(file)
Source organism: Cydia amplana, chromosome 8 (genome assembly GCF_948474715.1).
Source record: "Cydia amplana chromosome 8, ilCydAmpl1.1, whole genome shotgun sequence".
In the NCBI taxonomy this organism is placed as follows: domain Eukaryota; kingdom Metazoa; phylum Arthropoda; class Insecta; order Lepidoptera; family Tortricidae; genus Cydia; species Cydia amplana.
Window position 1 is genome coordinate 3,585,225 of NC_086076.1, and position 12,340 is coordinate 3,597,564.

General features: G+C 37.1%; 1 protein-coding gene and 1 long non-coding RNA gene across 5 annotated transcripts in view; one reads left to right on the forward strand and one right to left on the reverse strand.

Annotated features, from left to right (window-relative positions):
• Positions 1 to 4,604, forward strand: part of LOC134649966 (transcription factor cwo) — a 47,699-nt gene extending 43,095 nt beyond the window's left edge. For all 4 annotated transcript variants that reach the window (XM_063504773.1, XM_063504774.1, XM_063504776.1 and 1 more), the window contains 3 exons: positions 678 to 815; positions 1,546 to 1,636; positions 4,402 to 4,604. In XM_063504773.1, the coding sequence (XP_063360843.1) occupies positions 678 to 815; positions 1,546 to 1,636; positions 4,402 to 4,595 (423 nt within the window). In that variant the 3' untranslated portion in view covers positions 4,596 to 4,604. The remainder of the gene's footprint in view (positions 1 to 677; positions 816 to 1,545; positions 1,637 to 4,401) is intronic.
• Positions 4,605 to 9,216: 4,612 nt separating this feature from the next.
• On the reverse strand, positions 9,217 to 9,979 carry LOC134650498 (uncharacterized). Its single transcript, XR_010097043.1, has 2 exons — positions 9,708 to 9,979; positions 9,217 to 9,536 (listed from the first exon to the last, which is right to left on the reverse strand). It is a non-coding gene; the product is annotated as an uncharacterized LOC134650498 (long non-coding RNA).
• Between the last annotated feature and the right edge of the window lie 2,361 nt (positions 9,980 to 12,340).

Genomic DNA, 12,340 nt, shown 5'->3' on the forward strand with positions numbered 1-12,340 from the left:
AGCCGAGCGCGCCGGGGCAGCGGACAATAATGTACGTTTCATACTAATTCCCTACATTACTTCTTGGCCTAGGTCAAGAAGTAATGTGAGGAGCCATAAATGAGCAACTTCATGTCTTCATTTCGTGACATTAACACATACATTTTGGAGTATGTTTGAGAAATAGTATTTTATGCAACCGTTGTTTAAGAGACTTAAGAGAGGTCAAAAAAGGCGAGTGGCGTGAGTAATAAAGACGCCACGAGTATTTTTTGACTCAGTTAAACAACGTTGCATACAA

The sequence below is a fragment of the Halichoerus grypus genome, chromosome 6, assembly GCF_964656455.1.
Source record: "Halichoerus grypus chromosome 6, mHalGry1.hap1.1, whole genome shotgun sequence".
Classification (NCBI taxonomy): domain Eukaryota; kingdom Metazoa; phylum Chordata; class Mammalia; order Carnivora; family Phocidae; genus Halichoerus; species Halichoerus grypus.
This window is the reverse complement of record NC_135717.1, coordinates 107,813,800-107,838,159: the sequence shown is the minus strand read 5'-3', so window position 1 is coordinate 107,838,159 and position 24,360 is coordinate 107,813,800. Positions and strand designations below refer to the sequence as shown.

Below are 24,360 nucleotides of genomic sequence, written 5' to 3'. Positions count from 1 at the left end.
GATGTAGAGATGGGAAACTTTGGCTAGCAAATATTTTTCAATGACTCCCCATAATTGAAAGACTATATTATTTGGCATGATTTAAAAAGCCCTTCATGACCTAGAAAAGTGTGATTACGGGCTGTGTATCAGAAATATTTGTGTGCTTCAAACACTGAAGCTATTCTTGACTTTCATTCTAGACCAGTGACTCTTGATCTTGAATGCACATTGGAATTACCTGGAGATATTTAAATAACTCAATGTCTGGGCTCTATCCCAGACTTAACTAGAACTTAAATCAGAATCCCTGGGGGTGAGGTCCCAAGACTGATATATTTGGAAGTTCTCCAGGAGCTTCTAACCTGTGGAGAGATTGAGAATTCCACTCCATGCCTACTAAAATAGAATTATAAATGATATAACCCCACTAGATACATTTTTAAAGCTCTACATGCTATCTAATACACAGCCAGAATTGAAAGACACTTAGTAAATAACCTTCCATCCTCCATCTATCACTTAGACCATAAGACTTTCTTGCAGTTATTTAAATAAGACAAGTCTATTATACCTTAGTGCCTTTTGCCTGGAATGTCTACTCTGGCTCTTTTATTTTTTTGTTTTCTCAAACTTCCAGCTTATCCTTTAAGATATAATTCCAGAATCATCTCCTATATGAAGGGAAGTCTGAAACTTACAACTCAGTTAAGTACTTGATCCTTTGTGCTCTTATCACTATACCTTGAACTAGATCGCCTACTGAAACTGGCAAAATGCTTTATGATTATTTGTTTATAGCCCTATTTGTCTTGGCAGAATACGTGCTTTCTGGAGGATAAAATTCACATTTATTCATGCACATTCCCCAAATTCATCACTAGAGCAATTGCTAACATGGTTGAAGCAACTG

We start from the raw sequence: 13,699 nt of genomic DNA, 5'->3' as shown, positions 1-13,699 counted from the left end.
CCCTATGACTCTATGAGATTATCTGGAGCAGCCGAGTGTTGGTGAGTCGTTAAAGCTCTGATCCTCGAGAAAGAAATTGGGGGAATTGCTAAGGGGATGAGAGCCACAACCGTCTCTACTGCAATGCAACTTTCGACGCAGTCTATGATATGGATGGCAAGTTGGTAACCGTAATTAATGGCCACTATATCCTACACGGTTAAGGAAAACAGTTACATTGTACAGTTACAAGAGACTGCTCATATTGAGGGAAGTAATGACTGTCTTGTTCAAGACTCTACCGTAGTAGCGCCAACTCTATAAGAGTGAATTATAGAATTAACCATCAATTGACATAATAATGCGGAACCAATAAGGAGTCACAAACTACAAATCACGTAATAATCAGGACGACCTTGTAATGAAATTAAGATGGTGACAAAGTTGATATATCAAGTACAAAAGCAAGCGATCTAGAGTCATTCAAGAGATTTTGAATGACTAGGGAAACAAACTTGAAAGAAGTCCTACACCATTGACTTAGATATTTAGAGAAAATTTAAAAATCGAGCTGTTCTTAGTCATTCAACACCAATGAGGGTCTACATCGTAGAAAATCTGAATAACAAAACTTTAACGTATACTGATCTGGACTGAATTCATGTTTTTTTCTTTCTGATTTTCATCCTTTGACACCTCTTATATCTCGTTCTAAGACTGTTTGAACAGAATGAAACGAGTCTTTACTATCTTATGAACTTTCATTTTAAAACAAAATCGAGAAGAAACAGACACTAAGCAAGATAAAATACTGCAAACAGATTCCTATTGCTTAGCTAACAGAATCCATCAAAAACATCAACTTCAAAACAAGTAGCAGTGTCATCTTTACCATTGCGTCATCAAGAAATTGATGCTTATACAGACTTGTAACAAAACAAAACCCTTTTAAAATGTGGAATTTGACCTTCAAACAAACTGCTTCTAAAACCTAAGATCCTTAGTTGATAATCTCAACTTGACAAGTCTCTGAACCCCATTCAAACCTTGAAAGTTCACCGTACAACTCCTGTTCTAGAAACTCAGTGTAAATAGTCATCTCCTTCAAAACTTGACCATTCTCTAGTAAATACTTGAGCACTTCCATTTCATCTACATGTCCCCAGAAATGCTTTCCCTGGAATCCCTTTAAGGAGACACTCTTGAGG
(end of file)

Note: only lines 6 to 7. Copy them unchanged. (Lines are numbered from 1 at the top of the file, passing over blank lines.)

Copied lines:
Annotated features, from left to right (window-relative positions):
• Positions 1 to 4,604, forward strand: part of LOC134649966 (transcription factor cwo) — a 47,699-nt gene extending 43,095 nt beyond the window's left edge. For all 4 annotated transcript variants that reach the window (XM_063504773.1, XM_063504774.1, XM_063504776.1 and 1 more), the window contains 3 exons: positions 678 to 815; positions 1,546 to 1,636; positions 4,402 to 4,604. In XM_063504773.1, the coding sequence (XP_063360843.1) occupies positions 678 to 815; positions 1,546 to 1,636; positions 4,402 to 4,595 (423 nt within the window). In that variant the 3' untranslated portion in view covers positions 4,596 to 4,604. The remainder of the gene's footprint in view (positions 1 to 677; positions 816 to 1,545; positions 1,637 to 4,401) is intronic.